- 2012 - present Director of the Institute of Coastal Research at Helmholtz-Zentrum Geesthacht, Germany
- 2012 - present Professor of Coastal Research and Instrumentation University of Kiel, Germany
- 2007 - 2012 Assistant Professor, University of California at Los Angeles (UCLA), USA
- 2005 - 2006 Postdoctoral Investigator, Woods Hole Oceanographic Institution, MA, USA
- 2003 - 2005 Postdoctoral Fellow, Woods Hole Oceanographic Institution, MA, USA
- 1999 Scientist, Institut für Meereskunde, Kiel, Germany
- 2003 PhD, Earth and Ocean Sciences, University of Victoria, Canada , 2003
- 1998 Diplom (equiv. to Masters) Physical Oceanography, University of Kiel, Germany
- 1994 Vordiplom Physics University of Heidelberg, Germany
Educational Institutions Attended
- 1999 - 2003 University of Victoria , BC, Canada : Earth and Ocean Sciences
- 1994 - 1999 University of Kiel , Germany : Physical Oceanography
- 1992 - 1994 University of Heidelberg , Germany : Physics
- Submesoscale Fronts, Eddies, and Filaments
- Air-sea gas exchange in the coastal and open ocean
- Gas bubble dynamics
- Hydraulically controlled flows and flow-topography interaction
- Flow exchange through sea straits
- Biological-physical interaction in tidal fronts
- Wave-current interaction
- Ocean acoustic tomography
Our oceans and large currents are influenced by the energy of countless small water eddies. Similar to clockwork gears, these eddies are interlocked and affect global climate, the occurrence of algal blooms and fish migration.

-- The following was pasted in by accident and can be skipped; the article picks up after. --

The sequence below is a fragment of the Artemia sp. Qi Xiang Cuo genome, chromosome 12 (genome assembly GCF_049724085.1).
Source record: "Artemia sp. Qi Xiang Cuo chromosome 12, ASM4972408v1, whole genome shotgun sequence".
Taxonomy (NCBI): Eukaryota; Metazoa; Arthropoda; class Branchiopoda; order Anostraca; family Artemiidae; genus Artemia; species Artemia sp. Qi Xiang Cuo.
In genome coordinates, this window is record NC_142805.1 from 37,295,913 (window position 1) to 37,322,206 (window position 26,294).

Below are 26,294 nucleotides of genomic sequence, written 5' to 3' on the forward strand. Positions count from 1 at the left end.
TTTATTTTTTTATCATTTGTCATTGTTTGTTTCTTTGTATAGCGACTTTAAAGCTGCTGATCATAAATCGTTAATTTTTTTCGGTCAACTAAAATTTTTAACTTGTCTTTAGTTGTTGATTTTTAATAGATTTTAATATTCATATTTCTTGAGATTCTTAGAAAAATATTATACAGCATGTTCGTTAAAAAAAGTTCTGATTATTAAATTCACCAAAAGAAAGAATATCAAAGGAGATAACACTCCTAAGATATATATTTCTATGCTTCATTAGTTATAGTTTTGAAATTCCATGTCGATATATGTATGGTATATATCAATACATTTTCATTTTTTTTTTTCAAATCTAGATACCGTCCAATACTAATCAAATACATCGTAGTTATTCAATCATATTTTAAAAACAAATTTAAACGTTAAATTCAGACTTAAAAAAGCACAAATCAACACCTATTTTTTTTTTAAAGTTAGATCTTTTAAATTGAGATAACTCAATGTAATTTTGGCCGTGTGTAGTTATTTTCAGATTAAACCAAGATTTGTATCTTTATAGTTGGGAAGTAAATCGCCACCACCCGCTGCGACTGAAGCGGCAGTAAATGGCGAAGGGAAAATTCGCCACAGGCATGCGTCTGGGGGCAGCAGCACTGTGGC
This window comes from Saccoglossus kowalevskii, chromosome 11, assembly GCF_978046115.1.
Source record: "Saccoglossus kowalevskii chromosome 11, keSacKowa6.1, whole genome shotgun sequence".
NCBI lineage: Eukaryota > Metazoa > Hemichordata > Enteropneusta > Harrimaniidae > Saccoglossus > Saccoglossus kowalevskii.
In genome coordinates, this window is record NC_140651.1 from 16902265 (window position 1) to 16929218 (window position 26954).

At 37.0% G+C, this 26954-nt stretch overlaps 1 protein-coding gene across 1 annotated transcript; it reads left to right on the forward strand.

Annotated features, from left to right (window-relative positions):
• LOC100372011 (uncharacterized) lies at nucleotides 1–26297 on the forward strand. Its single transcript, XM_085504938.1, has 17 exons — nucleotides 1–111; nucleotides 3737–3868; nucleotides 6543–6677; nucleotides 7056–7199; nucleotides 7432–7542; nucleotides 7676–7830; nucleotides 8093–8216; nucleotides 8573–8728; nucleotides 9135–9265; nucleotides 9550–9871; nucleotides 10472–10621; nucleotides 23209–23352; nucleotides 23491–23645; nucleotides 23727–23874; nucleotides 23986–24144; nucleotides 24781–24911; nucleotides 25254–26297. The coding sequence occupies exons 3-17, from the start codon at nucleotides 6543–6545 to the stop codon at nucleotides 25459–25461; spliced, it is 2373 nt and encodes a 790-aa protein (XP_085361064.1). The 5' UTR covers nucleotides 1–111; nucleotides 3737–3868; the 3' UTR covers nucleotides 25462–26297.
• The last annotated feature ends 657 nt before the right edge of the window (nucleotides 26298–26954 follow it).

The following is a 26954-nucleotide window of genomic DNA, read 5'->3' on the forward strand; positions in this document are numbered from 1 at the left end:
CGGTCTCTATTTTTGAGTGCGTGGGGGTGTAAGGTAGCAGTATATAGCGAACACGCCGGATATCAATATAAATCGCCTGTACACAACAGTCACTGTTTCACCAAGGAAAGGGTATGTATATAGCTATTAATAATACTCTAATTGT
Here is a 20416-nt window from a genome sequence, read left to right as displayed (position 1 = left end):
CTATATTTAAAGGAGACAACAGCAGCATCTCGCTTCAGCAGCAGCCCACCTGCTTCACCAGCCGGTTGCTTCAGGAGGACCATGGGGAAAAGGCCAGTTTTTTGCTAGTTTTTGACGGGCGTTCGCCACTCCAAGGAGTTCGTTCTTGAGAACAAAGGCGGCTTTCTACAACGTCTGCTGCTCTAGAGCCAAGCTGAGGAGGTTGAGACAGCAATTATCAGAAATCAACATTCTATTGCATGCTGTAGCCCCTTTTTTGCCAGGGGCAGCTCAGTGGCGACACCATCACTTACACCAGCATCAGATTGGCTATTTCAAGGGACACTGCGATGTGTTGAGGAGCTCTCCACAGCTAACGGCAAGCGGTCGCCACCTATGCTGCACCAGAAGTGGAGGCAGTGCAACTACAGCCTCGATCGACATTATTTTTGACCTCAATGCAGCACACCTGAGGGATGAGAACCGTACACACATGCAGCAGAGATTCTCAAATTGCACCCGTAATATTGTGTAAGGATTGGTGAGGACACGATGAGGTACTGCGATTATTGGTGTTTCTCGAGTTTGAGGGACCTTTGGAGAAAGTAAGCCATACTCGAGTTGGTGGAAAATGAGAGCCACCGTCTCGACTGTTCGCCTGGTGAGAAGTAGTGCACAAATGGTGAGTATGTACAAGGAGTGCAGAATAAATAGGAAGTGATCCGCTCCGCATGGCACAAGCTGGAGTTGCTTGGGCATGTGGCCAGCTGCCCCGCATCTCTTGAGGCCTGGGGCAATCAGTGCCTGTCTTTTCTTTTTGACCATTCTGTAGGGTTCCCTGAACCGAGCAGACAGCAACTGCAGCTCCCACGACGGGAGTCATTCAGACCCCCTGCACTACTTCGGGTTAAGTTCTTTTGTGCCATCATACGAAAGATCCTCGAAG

We at the Helmholtz-Zentrum Geesthacht study these virtually unexplored eddies and present our research in the unique cross-media “Clockwork Ocean” project.
In a nine-minute animated full-dome production, the viewer dives past fish and jellyfish, experiences a research expedition on a zeppelin and accompanies scientists during their hunt for eddies. In combination with three-dimensional sound, the scientists’ world comes alive for the spectator. This production opens in German planetariums in July 2015.
The website explains different elements of the film. You can immerse yourself in 360-degree film sequences and become an explorer yourself. Scenes can be downloaded for free and can be viewed with virtual reality glasses and by using smartphone tools.
The Helmholtz-Zentrum Geesthacht has also created an exceptionally unique venue:
The Clockwork Ocean film is presented in a media dome measuring approximately seventy square metres. Other full-dome productions are also presented in this venue. This dome is mobile and is equipped with state-of-the art technology. Beginning in July 2015, the dome will be visiting film festivals and public events. Website Clockwork Ocean